“Just as lightning flashes and lights up the sky from one side to the other, so will the Son of Man be in his day.” So we hear towards the end of today’s gospel (Lk 17:20-25). Charles Wesley indicates something of this awesome reality, in his beautiful hymn “Lo! He Comes With Clouds Descending,” whose verses draw liberally from John’s visions in the book of Revelation (listen to it at https://goo.gl/EU8yhS). Jesus assures us that his coming will not be something that we can point to or indicate in any external way. When we await people who say, “‘look, there he is,’ or ‘look, here he is,’” we repeat the mistake of the Israelites who did not recognize the Christ because they were awaiting an earthly, political savior. Instead, the true Christ, the true savior, was in their midst, and not only did they not recognize him, but—together with the rest of the world—they crucified him.
The one who is to come—and the Kingdom that he bears—also stands in our midst, but we do not recognize him. Yes, in the fullness of time, the Son of Man will be known as surely as lightning flashes light up the sky from one side to another, but in this age, “he must suffer greatly and be rejected by this generation.” And so, following Revelation, Charles Wesley gets this right in this hymn. On that day, “Ev’ry eye shall now behold Him, robed in dreadful majesty; those who set at naught and sold Him, pierced, and nailed Him to the tree: deeply wailing, deeply wailing, shall the true Messiah see.”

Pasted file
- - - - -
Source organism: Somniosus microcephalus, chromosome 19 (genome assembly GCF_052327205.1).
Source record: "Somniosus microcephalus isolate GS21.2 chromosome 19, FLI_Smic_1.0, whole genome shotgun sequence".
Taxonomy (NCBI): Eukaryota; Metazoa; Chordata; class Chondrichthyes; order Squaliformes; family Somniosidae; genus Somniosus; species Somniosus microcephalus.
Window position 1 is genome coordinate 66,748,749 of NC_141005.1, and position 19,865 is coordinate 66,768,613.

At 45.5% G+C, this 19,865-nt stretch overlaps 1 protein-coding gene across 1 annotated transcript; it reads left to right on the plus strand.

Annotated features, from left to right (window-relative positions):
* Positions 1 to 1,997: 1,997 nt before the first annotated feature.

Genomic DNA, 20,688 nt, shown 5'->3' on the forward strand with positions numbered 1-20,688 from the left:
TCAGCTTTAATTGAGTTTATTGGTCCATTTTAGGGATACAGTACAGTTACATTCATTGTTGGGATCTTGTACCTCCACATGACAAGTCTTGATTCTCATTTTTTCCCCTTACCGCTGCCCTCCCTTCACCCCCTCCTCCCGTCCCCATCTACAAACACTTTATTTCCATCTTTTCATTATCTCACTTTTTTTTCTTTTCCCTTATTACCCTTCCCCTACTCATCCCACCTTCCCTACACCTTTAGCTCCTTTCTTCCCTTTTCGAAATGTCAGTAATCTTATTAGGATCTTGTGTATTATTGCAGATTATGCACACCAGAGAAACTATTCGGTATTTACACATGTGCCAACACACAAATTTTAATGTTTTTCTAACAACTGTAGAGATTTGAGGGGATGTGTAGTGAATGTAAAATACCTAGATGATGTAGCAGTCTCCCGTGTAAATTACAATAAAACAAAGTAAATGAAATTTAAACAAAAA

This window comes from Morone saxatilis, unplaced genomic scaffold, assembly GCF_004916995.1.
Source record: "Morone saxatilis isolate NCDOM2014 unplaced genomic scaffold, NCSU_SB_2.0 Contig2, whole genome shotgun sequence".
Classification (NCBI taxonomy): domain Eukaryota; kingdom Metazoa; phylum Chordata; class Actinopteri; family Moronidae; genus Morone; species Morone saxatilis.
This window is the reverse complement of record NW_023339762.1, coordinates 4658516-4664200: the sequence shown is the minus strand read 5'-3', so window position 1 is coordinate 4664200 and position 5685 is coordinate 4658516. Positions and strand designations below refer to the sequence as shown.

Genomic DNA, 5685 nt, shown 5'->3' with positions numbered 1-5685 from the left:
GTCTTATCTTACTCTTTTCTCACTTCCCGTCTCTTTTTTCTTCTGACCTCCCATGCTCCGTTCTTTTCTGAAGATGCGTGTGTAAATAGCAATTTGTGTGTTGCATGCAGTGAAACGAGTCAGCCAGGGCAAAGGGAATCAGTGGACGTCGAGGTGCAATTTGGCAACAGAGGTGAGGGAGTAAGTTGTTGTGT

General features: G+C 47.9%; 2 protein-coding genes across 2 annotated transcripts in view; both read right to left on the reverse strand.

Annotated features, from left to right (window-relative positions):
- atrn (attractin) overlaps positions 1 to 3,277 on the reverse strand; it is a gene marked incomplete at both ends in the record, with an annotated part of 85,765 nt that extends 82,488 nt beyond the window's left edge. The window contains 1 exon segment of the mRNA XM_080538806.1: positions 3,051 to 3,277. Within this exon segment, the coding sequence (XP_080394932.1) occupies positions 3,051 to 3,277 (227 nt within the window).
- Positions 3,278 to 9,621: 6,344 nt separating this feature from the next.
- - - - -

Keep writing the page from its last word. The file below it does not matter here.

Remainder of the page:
The cross where we crucify Jesus, most often through our treatment of the least among us, will be the place from which will shine the glory of God’s love. Blessed are those who wail at this revelation, for at the very least they will realize that all for which they have striven to gain for themselves in this life has been for naught. Perhaps they might finally surrender to the true life and love that Jesus brings. The Lord comes not to save our property, or secure our political or civil rights, or to help us win battles or wars. He comes to save us in the truest, fullest sense. He comes to offer us the only life that will endure as worthy of that name, a sharing in his own life of love. His love is not the superficial, feel-good love of nice sentiments, catchy jingles, and words emptied of meaning, but the magnificently omnipotent Love that reveals its power through powerlessness, in its suffering to save a generation that rejects it.